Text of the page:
- The Washington Times - Sunday, January 18, 2009

There aren’t many players in the NHL who can do something so spectacular that it may seem they are the only ones capable of such a feat.

Alexander Semin is one of those plays. Semin’s dramatic end-to-end rush produced a highlight-reel, game-winning goal in a 2-1 victory Saturday night for the Washington Capitals against the Boston Bruins at sold-out Verizon Center.

“Lots of people watch [Alex Ovechkin], but I’ve always said Alexander [Semin] - when he decides to - can be the best player in the league,” Caps forward Donald Brashear said. “In my mind he is a top-five player in this league, but he has to bring it on a regular basis.”

The play started with a bad pass from Milan Jurcina near his own blue line. Jurcina recovered to poke the puck away from Martin St. Pierre and into the corner to the right of Washington netminder Jose Theodore.

St. Pierre made a soft pass toward the left point, and Semin swooped in to intercept, tapped the puck past defenseman Mark Stuart at the blue line. Semin carried it into the Boston offensive zone before unleashing a blistering slap shot from the top of the right circle that beat Bruins goalie Tim Thomas high before he could raise his glove at 11:48 of the final period.

“I wish he’d shoot more because he’s got that kind of shot,” Caps coach Bruce Boudreau said. “He’s got that kind of individual talent, and you can see it all the time.”

The goal was Semin’s 18th of the season and proved to be the difference for the Caps, who have won two straight since a three-game losing streak. The victory cut the Bruins’ lead in the Eastern Conference to nine points.

Twice the Caps have squared off with the conference-leading Bruins at Verizon, and twice they have held serve. Boston will have its chances to do the same after the All-Star break - the first coming Jan. 27 at TD Banknorth Garden.

“It means a lot,” Brashear said of the two wins against Boston. “Every time we play a top team and beat them, it shows what we’re capable of. In the meantime there is a long way to go and many more teams to beat.”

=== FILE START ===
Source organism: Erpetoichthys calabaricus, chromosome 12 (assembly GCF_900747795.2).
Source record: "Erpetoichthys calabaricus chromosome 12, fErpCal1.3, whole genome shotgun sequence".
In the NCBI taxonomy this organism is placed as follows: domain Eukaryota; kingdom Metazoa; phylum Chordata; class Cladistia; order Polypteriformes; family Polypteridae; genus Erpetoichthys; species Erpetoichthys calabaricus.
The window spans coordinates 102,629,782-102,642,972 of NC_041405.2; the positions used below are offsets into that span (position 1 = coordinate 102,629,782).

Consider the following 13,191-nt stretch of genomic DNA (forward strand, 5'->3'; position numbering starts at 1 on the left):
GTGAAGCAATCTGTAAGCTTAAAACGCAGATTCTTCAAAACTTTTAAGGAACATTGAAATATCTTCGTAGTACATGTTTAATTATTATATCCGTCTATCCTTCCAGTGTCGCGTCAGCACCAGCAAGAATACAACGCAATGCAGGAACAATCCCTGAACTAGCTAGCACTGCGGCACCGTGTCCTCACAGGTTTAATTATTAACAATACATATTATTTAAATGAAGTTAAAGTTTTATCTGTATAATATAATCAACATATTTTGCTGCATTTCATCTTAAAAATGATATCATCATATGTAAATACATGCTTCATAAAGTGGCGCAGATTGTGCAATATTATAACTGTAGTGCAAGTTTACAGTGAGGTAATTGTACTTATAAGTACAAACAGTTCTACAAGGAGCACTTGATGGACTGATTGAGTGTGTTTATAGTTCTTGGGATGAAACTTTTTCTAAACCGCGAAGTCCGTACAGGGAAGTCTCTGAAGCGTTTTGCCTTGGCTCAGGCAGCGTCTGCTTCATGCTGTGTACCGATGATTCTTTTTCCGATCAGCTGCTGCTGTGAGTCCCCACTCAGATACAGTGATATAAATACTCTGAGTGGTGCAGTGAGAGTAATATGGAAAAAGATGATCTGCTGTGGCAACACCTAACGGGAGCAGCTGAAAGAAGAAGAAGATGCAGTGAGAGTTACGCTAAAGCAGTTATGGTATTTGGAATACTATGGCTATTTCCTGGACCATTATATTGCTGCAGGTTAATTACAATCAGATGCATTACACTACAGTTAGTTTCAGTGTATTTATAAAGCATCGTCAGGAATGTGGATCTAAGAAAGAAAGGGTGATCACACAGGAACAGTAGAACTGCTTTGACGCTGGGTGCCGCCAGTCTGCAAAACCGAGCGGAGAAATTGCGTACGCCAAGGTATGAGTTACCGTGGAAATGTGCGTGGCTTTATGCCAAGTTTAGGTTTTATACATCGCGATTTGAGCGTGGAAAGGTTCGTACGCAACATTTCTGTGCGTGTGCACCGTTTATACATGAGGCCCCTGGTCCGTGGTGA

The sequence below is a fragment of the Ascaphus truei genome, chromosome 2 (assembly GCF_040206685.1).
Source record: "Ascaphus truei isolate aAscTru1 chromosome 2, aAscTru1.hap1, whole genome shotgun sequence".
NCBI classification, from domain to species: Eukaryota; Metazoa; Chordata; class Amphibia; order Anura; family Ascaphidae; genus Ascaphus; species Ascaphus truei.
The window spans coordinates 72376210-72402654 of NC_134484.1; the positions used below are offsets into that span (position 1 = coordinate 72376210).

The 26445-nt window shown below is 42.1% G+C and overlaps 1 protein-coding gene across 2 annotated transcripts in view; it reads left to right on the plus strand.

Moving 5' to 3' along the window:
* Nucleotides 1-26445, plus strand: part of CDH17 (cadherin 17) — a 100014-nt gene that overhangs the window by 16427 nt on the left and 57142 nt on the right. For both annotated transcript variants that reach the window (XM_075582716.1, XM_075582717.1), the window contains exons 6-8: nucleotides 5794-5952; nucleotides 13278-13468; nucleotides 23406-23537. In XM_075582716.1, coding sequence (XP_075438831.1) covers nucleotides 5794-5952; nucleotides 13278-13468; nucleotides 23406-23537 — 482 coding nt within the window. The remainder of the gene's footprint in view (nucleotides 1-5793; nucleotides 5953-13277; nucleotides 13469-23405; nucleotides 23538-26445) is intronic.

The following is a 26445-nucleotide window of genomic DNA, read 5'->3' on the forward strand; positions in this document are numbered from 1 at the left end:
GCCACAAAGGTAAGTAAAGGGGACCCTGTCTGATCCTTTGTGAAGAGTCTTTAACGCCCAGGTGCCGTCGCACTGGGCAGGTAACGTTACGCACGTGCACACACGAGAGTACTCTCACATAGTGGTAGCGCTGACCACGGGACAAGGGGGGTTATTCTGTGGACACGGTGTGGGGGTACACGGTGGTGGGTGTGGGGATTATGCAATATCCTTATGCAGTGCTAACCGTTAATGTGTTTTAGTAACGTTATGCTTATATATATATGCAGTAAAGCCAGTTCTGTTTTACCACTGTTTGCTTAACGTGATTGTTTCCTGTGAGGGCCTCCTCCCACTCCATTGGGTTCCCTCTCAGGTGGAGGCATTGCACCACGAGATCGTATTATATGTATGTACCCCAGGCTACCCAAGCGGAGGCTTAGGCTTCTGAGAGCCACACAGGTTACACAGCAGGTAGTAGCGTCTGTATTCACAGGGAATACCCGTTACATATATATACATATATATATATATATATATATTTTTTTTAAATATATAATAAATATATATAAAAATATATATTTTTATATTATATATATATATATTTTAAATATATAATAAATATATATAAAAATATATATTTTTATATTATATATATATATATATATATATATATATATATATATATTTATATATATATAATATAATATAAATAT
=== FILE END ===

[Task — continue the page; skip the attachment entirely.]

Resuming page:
After a scoreless first period, Marc Savard put the Bruins in front early in the second. With Boston on the power play, Savard sent a pass to Chuck Kobasew in the slot. Kobasew’s shot was deflected in front of Theodore, but he couldn’t get back in position to stop Savard’s slap shot after the puck drifted back to him.

It was the 16th goal of the season for Savard. With 54 points, Savard ranks behind only Ovechkin, Evgeni Malkin and Sidney Crosby in scoring among Eastern Conference players.

The Caps didn’t wait long to respond, with Mike Green providing a power-play goal. Michael Nylander carried the puck along the boards into the left corner before sending a diagonal pass to the right faceoff circle, where Green was pinching in from the point.

All four Bruins defenders watched Nylander, and Green had plenty of room to outwait Thomas, snapping a shot over the netminder’s left shoulder after he dropped to the ice. It was Green’s 12th goal of the season, tops among Eastern Conference defensemen and behind only Nashville’s Shea Weber (who has 13) for the NHL lead.

“I looked up, and Mike was open perfectly on the far side,” Nylander said. “He is pretty good at finishing off shots like that. That was a good play.”

Added Boudreau: “I thought [Nylander] was good. I thought he made a great play to Mike Green. I thought he had a good game.”

Notes - Caps captain Chris Clark was a healthy scratch for the second consecutive game. The Caps were also missing center Boyd Gordon and defensemen Tom Poti and Shaone Morrisonn. …

Boston was without four top-nine forwards (Milan Lucic, Phil Kessel, Patrice Bergeron and Marco Sturm) and two defensemen (Aaron Ward and Andrew Ference).

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